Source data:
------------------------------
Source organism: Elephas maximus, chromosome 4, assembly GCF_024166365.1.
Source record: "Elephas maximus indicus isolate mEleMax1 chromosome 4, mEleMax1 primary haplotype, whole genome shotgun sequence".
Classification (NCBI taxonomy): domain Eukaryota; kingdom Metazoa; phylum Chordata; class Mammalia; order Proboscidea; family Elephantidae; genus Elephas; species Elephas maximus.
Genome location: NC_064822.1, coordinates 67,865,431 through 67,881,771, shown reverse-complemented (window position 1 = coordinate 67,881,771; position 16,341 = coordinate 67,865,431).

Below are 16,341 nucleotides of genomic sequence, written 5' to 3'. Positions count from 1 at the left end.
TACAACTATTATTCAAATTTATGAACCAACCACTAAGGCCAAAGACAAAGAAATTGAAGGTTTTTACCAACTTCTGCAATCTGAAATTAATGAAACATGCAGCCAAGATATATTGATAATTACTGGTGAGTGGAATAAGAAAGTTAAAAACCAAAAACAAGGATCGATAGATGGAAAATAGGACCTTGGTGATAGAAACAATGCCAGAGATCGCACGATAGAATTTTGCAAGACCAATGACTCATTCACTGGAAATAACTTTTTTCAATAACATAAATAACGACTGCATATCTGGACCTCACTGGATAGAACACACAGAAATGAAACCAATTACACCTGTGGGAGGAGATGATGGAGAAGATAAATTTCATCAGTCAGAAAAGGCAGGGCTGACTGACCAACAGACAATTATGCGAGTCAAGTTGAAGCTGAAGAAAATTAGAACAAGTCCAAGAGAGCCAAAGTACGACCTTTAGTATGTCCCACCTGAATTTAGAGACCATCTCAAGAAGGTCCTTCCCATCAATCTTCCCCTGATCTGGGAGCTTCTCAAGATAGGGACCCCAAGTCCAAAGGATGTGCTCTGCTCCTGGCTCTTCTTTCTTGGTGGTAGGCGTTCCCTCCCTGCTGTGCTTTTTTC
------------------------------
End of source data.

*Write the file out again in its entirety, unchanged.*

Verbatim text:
Source organism: Elephas maximus, chromosome 4, assembly GCF_024166365.1.
Source record: "Elephas maximus indicus isolate mEleMax1 chromosome 4, mEleMax1 primary haplotype, whole genome shotgun sequence".
Classification (NCBI taxonomy): domain Eukaryota; kingdom Metazoa; phylum Chordata; class Mammalia; order Proboscidea; family Elephantidae; genus Elephas; species Elephas maximus.
Genome location: NC_064822.1, coordinates 67,865,431 through 67,881,771, shown reverse-complemented (window position 1 = coordinate 67,881,771; position 16,341 = coordinate 67,865,431).

Below are 16,341 nucleotides of genomic sequence, written 5' to 3'. Positions count from 1 at the left end.
TACAACTATTATTCAAATTTATGAACCAACCACTAAGGCCAAAGACAAAGAAATTGAAGGTTTTTACCAACTTCTGCAATCTGAAATTAATGAAACATGCAGCCAAGATATATTGATAATTACTGGTGAGTGGAATAAGAAAGTTAAAAACCAAAAACAAGGATCGATAGATGGAAAATAGGACCTTGGTGATAGAAACAATGCCAGAGATCGCACGATAGAATTTTGCAAGACCAATGACTCATTCACTGGAAATAACTTTTTTCAATAACATAAATAACGACTGCATATCTGGACCTCACTGGATAGAACACACAGAAATGAAACCAATTACACCTGTGGGAGGAGATGATGGAGAAGATAAATTTCATCAGTCAGAAAAGGCAGGGCTGACTGACCAACAGACAATTATGCGAGTCAAGTTGAAGCTGAAGAAAATTAGAACAAGTCCAAGAGAGCCAAAGTACGACCTTTAGTATGTCCCACCTGAATTTAGAGACCATCTCAAGAAGGTCCTTCCCATCAATCTTCCCCTGATCTGGGAGCTTCTCAAGATAGGGACCCCAAGTCCAAAGGATGTGCTCTGCTCCTGGCTCTTCTTTCTTGGTGGTAGGCGTTCCCTCCCTGCTGTGCTTTTTTC